UCC IGNITE director Eamon Curtin talks to ThinkBusiness about inspiring future business leaders and setting them up for success.
With a track record that includes rising stars like ApisProtect, AnaBio Technologies, TrustAp and Yooni to name a few among its alumni, the IGNITE start-up accelerator at UCC punches above its weight.
And now it is looking for a new cohort of founders it wants to make investor-ready within 12 months.
“IGNITE start-up founders develop the right attitude: to be agile in moving forward, persistent in overcoming challenges, creative in coming up with solutions and resilient in dealing with setbacks”
Last week we profiled alumni from the most recent cohort who are definitely start-ups to watch in 2021.
Applications are now open for the 15th IGNITE programme and the accelerator inviting recent graduates with business ideas to apply.
The programme is open to graduates in any discipline from any third level institution in Ireland and the application deadline is 19 February. The programme will get underway in April.
Founded in 2011 and supported by Bank of Ireland, IGNITE is a joint initiative by University College Cork, Cork City Council, Cork County Council and the Local Enterprise Offices of Cork City and County. In the past 10 years IGNITE has supported multiple cohorts with hundreds of individuals with start-up ideas.
Pictured: Michelle Dorgan, programme manager, UCC Ignite, with Eamon Curtin, director, UCC Ignite
We asked director Eamon Curtin about the skills and attitudes the programme imbues in budding entrepreneurs.
What are the most important skills that IGNITE businesses learn?
IGNITE start-up founders develop the essential marketing, sales and financial skills, the so-called hard skills that are needed to start and grow a business. But the most important skills they learn, the ones that can be the difference between success and failure, are the soft skills: the ability to engage customers; to start, develop and harness a business network; and to present and pitch to customers and investors with confidence.
And just as important is that IGNITE start-up founders develop the right attitude: to be agile in moving forward, persistent in overcoming challenges, creative in coming up with solutions and resilient in dealing with setbacks.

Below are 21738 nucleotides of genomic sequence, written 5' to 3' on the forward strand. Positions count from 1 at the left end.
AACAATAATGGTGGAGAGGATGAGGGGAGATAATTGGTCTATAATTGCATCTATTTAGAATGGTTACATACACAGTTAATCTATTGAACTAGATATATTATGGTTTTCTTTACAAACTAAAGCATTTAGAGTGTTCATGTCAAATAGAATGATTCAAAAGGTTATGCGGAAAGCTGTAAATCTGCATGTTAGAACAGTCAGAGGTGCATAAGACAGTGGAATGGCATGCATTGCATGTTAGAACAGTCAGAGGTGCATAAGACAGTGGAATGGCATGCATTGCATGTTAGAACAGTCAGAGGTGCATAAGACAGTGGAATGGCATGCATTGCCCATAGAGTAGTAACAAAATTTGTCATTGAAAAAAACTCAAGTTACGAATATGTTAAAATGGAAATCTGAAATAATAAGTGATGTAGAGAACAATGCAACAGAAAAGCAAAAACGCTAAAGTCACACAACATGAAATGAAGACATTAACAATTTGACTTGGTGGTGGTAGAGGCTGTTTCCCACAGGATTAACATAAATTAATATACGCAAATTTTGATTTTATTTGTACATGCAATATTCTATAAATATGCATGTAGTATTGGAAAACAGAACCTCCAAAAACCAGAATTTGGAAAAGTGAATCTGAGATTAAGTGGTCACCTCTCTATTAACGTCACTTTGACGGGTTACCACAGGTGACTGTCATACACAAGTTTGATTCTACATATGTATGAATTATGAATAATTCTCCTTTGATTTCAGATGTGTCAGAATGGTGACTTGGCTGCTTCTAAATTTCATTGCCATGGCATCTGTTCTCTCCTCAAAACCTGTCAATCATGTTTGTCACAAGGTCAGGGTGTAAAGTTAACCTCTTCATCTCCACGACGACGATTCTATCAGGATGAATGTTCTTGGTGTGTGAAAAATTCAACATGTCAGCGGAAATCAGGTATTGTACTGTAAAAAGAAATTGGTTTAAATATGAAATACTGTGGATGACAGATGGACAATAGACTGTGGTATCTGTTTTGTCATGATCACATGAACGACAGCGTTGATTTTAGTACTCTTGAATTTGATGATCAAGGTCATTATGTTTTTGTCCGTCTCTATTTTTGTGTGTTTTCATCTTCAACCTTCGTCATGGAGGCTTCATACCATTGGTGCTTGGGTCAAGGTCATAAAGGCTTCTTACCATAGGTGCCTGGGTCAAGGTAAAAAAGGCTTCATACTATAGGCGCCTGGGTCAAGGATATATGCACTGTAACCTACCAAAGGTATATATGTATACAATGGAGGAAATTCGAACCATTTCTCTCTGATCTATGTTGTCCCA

What has the pandemic changed most about the Ignite programme and the skills you teach?
The basic skills haven’t changed. IGNITE start-up founders have just become more adept at using online technologies to engage with customers, to build networks and to pitch and present their ideas. If anything, the pandemic has underlined the importance of agility, persistence, creativity and resilience.
The business environment will be forever changed by the pandemic, what kind of an environment will you be preparing young firms?
I don’t think the pandemic has taken the business environment in a new direction as much as accelerated the pace of change. If anything, characteristics of the start-up founder such as agility, persistence, creativity and resilience, are the best preparation for post pandemic business environment.
Recent IVCA figures show a dearth in funding for early stage businesses, do you think this will hold back young start-ups?
Certainly. The recent graduates we work with are lean, they can get a start-up off the ground with relatively little funding, but they do need the funding. Just five thousand euro can be the difference between a start-up getting off the ground and stuttering to a stop.
Are entrepreneurs born or can they be developed?
I don’t think it’s one or the other. Starting a business, like any other pursuit, comes down to having the right combination of knowledge, skills and attitude. For the most part, knowledge can be learned, skills can be developed, and attitude or approach can be adapted over time. So most people can do it. But most won’t.
By John Kennedy (firstname.lastname@example.org)
Published: 17 February 2021